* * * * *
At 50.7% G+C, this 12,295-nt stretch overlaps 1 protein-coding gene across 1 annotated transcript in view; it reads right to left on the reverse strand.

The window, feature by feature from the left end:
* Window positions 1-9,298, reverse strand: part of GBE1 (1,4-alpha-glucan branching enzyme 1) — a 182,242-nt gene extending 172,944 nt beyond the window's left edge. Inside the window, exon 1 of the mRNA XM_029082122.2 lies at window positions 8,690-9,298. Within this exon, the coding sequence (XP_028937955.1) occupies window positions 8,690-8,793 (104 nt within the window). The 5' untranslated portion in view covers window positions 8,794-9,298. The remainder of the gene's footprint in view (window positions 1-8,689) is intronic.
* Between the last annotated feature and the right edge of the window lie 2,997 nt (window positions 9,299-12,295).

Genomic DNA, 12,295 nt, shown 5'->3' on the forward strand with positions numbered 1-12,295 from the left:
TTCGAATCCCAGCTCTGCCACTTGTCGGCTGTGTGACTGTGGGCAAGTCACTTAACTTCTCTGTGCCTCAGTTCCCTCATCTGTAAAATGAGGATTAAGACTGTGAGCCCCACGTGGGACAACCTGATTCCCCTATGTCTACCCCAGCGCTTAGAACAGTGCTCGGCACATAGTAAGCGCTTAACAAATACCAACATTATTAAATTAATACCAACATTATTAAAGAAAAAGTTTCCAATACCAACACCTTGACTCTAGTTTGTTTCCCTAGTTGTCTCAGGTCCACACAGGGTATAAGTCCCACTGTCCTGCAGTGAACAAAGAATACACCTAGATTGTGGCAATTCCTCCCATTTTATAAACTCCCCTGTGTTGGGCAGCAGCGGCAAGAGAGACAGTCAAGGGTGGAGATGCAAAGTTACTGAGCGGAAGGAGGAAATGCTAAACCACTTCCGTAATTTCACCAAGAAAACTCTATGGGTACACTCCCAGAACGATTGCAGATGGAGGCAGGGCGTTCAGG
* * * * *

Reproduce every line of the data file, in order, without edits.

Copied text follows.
At 50.7% G+C, this 12,295-nt stretch overlaps 1 protein-coding gene across 1 annotated transcript in view; it reads right to left on the reverse strand.

The window, feature by feature from the left end:
* Window positions 1-9,298, reverse strand: part of GBE1 (1,4-alpha-glucan branching enzyme 1) — a 182,242-nt gene extending 172,944 nt beyond the window's left edge. Inside the window, exon 1 of the mRNA XM_029082122.2 lies at window positions 8,690-9,298. Within this exon, the coding sequence (XP_028937955.1) occupies window positions 8,690-8,793 (104 nt within the window). The 5' untranslated portion in view covers window positions 8,794-9,298. The remainder of the gene's footprint in view (window positions 1-8,689) is intronic.
* Between the last annotated feature and the right edge of the window lie 2,997 nt (window positions 9,299-12,295).

Genomic DNA, 12,295 nt, shown 5'->3' on the forward strand with positions numbered 1-12,295 from the left:
TTCGAATCCCAGCTCTGCCACTTGTCGGCTGTGTGACTGTGGGCAAGTCACTTAACTTCTCTGTGCCTCAGTTCCCTCATCTGTAAAATGAGGATTAAGACTGTGAGCCCCACGTGGGACAACCTGATTCCCCTATGTCTACCCCAGCGCTTAGAACAGTGCTCGGCACATAGTAAGCGCTTAACAAATACCAACATTATTAAATTAATACCAACATTATTAAAGAAAAAGTTTCCAATACCAACACCTTGACTCTAGTTTGTTTCCCTAGTTGTCTCAGGTCCACACAGGGTATAAGTCCCACTGTCCTGCAGTGAACAAAGAATACACCTAGATTGTGGCAATTCCTCCCATTTTATAAACTCCCCTGTGTTGGGCAGCAGCGGCAAGAGAGACAGTCAAGGGTGGAGATGCAAAGTTACTGAGCGGAAGGAGGAAATGCTAAACCACTTCCGTAATTTCACCAAGAAAACTCTATGGGTACACTCCCAGAACGATTGCAGATGGAGGCAGGGCGTTCAGG